Depression and Mental Health: The Time Has Come to Break the Silence in Churches

There are people in churches who suffer with the distress of depression and mental illness, and many of these people suffer in silence.  Churches have stigmatized depression by either remaining silent on mental health issues or by trivializing its effect.  Many people who struggle with depression indicate that a depressive illness is often much harder to bear than a physical complaint because few people understand the predicament.  The sufferer feels alienated, left to wonder if anyone will identify with their pain, enter into their sufferings, and help them find deliverance.  Some pastors quickly dismiss depression and mental health issues as sin, with seemingly little tolerance for those who suffer from it.  A survey conducted in 2013 by LifeWay revealed that “48 percent of self-identified evangelical, fundamentalist, or born-again Christians believe prayer and Bible study alone can overcome mental illness.”[1]  Such a perspective could explain why many (66%) Protestant senior pastors rarely address mental illness.[2]  Silence on the topic of mental illness further stigmatizes the issue and has created distance between congregants and churches.  In order to overcome this taboo, those who suffer from mental illness along with their family members have shown desire for their churches to speak more openly about mental illness and create accepting environments for those with mental illnesses.[3]

Depression can be the result of sin when people refuse to accept responsibility for their actions, blame God or others, refuse to take the necessary steps for change, or hold on to anger or bitterness (Eph 4:22-24, Col 3:1-5, James 4:17).  However, depression can also be the result of a normal period of grief regarding normal losses in life.  Solomon advised his readers that, “There is a time to weep…a time to mourn” (Ecc 3:1, 4).  The apostle Paul used the Greek word bareo, which means “pressed or weighed down,” to describe the immense emotional pressure and severe hardships that he and others suffered at the hands of those who opposed Christ (2 Cor 1:8).  The weight was so intense that they “despaired even of life” before returning to sound mind by recognizing the omnipotence of the Lord and the intercessory prayer of the saints (2 Cor 1:9-10).  Thus, Paul established an example of how to address depression within the New Testament church.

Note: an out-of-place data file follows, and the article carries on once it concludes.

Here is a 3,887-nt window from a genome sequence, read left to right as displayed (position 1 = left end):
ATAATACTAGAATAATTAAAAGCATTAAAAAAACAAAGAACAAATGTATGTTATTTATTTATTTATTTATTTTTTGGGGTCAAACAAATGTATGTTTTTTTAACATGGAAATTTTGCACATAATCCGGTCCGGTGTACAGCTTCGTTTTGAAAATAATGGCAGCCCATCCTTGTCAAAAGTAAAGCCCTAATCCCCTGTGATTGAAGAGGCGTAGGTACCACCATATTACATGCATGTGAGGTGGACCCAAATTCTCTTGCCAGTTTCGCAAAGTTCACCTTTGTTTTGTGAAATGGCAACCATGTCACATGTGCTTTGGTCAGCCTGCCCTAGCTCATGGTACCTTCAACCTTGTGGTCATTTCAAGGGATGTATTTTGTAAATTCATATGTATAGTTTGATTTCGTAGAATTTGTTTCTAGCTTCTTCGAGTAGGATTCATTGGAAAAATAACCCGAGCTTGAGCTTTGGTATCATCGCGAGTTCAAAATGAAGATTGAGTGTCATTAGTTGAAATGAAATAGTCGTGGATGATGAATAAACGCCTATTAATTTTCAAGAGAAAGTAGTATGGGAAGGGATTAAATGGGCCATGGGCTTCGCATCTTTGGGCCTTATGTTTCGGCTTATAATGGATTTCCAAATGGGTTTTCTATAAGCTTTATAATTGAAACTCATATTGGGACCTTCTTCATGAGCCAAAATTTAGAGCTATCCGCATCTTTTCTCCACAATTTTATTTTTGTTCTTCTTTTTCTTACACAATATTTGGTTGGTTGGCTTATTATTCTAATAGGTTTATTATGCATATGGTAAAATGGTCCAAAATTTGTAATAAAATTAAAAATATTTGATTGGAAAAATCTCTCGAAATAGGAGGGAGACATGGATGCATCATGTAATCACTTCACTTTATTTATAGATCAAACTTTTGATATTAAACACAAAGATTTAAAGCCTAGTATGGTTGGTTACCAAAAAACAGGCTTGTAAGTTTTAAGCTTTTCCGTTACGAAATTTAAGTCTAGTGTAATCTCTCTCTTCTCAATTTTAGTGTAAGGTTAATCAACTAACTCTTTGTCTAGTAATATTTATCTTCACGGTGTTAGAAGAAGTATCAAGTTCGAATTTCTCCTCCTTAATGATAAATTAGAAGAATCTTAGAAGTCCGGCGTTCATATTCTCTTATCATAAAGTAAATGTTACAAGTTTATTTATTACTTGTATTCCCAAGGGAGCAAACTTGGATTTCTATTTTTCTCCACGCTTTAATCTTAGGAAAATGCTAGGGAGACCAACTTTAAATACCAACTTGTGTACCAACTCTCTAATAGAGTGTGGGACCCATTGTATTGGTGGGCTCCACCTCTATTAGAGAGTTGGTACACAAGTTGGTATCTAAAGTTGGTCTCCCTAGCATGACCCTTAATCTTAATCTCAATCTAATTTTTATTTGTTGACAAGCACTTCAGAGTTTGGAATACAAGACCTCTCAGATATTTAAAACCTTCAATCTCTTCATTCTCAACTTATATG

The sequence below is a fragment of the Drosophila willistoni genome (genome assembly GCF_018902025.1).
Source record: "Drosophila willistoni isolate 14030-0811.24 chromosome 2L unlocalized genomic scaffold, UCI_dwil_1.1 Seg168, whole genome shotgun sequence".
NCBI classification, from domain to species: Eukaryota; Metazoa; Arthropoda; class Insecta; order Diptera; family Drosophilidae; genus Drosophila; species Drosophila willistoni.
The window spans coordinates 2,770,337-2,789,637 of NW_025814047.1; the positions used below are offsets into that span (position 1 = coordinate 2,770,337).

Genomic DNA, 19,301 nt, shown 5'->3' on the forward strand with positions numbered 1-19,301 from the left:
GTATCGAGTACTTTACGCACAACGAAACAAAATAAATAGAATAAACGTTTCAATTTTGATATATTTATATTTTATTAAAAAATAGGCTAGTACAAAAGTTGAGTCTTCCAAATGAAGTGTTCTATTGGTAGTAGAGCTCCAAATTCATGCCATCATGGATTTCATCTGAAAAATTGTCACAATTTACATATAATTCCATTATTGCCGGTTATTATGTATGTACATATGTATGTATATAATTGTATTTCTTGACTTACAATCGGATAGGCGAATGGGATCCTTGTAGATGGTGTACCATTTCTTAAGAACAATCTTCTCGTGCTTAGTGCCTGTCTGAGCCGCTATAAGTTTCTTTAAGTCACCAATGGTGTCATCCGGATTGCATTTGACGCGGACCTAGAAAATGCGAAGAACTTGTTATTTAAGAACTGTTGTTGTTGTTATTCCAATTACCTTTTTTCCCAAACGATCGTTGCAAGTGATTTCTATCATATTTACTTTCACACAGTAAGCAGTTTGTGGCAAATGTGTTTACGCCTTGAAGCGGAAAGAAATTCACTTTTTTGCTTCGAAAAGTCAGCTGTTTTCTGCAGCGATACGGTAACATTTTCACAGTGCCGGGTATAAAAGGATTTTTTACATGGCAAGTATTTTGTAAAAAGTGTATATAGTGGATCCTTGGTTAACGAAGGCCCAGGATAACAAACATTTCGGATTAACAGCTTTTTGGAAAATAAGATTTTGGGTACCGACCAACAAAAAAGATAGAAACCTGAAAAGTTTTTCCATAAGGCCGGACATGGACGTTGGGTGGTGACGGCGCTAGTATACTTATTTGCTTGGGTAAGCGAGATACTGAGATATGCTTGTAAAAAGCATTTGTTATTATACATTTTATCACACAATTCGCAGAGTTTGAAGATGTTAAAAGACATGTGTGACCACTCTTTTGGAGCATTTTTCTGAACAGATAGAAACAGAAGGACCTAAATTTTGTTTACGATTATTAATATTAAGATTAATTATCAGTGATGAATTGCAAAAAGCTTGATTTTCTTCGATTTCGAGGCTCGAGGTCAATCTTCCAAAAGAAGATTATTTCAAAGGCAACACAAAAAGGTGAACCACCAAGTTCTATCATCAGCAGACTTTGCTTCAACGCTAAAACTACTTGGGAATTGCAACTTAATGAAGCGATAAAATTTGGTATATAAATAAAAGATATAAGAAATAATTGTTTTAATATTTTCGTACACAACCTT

Churches must cultivate an environment where vulnerability and weakness are allowed to be confessed and transparency is not punished.  The biblical prescription to confess one’s faults for the purposes of prayerful remediation of the sufferer (James 5:16) coupled with the admonition for counselors to be patient to all (1 Thes 5:14) creates the hand-in-glove scenario for biblical counseling.  Holistic health in people “demands healthy relationships in three directions—inward toward self, outward toward others, and upward toward God.”[4]  Such tri-directional health enables functionality in adaptation during and after turbulent situations, builds confidence in God’s sufficient grace, and provides strength through encouraging relationships.  The process of spiritual recovery and mental health comes through repeated commitment to trust in God, the practice of spiritual disciplines to remediate emotionally debilitating behaviors, cooperation with competent Christian counselors, resiliency throughout adversity, and reliance upon God’s sufficiency.  While specific factors such as genetics, environment, and stress will compound each scenario, pastors and churches must open their doors and break the silence on depression in order to come alongside people in their weakest moments to help them find peace (Matt 11:29, Heb 4:12, Mar 6:34).

[1] LifeWay Research Center. “Mental Health: Half of evangelicals believe prayer can heal mental illness.” Accessed July 20, 2017.

[2] LifeWay Research Center. “Mental illness remains taboo topic for many pastors.” 2014. Accessed July 20, 2017.

[3] LifeWay Research Center, “Mental illness remains taboo topic for many pastors.”

[4] P.D. Meier, F.B. Minirth, F.B. Wichern, and D.E. Ratcliff, “Introduction to Psychology and Counseling: Christian Perspectives and Applications (Grand Rapids: MI, 1991), 267.

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